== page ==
March 4, 2019

General Wellness & Prevention

Foods That Are Poisonous to Pets

by Aili V. Heintz, DVM

Who can resist those big brown eyes begging for some of your food from under the table? We’ve all given pets table scraps at one time or another. However, some of those foods can be irritating or even toxic to our pets.

March is Poison Prevention Awareness Month. This is a great time to review some of the foods that we should NOT feed our pets. Most of us know not to give our dogs chocolate, but there are many other foods we should avoid feeding our pets. This list highlights some of the most common foods:


Alcohol can cause a variety of problems from vomiting and diarrhea to coma and death. Most of us wouldn’t offer Fluffy a drink of our adult beverages, but Fluffy might find alcohol that was spilled on the floor. Other items, like perfume, cough syrup, and mouthwash also contain alcohol, so be sure to keep Fluffy away from these items as well.


We generally don’t feed avocados to dogs or cats, but bird owners beware. Birds can experience heart damage or even death from this fruit. In general, it seems to be the pit of the avocado that is most toxic, but it is best to avoid avocados altogether. Avocados are also problematic for rabbits, donkeys, horses, sheep, and goats.


This substance is in our coffee, tea, energy drinks, and more. Coffee grounds and tea bags in the trash might be a problem if Fluffy gets into your trashcan. Caffeine may cause vomiting, but it can also cause hyperactivity, elevated heart rate, seizures, or death.


The toxic element of chocolate is theobromine. While humans have no problems digesting theobromine, it metabolizes more slowly in pets and can build up to toxic levels in their systems. In small amounts, chocolate may cause vomiting and diarrhea. In larger amounts, it can cause hyperactivity, irregular heartbeat, and even death.

Milk and white chocolate contain the least amount of theobromine. Cocoa, baking chocolate, and dark chocolate contain hazardous amounts of theobromine and can be fatal to your pet. The darker the chocolate, the worse it is for your pet, but it is best to avoid chocolate altogether. 

Grapes and Raisins

These fruits can cause kidney failure in dogs, cats, and ferrets. Birds, however, are able to eat grapes in small amounts as treats. Grapes can cause birds to have kidney problems if they are given too much or eat them too frequently.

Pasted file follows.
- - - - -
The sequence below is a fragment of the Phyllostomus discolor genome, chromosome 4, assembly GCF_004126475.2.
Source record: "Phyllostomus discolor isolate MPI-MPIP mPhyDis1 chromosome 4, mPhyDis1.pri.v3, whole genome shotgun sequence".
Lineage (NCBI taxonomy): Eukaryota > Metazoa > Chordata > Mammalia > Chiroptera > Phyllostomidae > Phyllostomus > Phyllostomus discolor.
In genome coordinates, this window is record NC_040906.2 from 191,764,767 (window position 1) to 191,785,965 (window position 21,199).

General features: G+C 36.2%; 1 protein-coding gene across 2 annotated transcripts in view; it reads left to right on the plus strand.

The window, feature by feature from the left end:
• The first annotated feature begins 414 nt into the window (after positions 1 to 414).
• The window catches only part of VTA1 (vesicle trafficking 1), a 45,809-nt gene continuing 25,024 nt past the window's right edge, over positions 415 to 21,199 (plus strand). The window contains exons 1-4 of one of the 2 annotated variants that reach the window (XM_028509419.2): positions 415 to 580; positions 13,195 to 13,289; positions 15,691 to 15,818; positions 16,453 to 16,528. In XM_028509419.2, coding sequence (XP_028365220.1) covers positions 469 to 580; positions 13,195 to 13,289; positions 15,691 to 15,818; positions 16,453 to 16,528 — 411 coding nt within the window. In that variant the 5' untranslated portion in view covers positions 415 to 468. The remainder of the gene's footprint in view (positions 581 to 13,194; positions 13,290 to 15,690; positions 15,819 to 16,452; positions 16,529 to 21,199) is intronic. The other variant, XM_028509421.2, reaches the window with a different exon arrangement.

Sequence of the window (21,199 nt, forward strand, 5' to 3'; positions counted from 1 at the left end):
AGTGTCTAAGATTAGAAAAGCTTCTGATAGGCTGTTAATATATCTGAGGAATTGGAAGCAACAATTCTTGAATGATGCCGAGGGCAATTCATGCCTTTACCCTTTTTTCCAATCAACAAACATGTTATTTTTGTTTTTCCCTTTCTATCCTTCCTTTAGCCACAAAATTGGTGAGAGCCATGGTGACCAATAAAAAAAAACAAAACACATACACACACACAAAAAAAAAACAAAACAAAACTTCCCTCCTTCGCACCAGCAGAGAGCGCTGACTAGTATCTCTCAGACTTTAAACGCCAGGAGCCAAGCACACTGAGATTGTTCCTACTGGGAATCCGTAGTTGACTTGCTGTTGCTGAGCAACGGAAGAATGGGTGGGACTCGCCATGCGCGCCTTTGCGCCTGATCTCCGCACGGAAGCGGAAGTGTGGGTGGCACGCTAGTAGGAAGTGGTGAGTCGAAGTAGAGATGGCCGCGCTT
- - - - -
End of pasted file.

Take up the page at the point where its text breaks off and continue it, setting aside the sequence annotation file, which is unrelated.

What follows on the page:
While few people would actually offer their pets spoonfuls of table salt, many people DO share potato chips, pretzels, and other salty snacks with pets. Effects of salt can vary from increased thirst and urination to seizures and death.


Used as a sugar-free sweetener in gum, candy, and even some peanut butters, xylitol can lead to liver failure. Be sure to check the labels on all products before sharing a bite with your pleading pooch.

Yeast Dough

Just as the dough would rise on the baking sheet, it will rise in Fluffy’s stomach. This condition is painful to the pet and it may cause Fluffy’s stomach to bloat. In addition, alcohol from the fermenting yeast can cause intoxication and alcohol poisoning.

In summary

You can see that a well-intentioned owner could share some of his or her food with a companion animal and inadvertently cause severe health problems. At Countrycare Animal Complex, we recommend sticking with food designed for animals’ digestive systems.

If you suspect that your pet has ingested something he shouldn’t have, call us at (920) 863-3220. You can also contact the ASPCA Animal Poison Control hotline at (888) 426-4435, but be advised a $65 charge may apply.

The above list is a partial list of all the items that could be poisonous to your pets. For a comprehensive list of foods, plants, and chemicals that could cause harm to your animals, visit the ASPCA (American Society for the Prevention of Cruelty to Animals) website.

Dr. Heintz is a small and exotic animal veterinarian at Countrycare Animal Complex in Green Bay, WI. She earned her Doctor of Veterinary Medicine from University of Illinois – Urbana/Champaign. Her passion is helping all animals, whether furry, scaly, or feathered, lead long and healthy lives.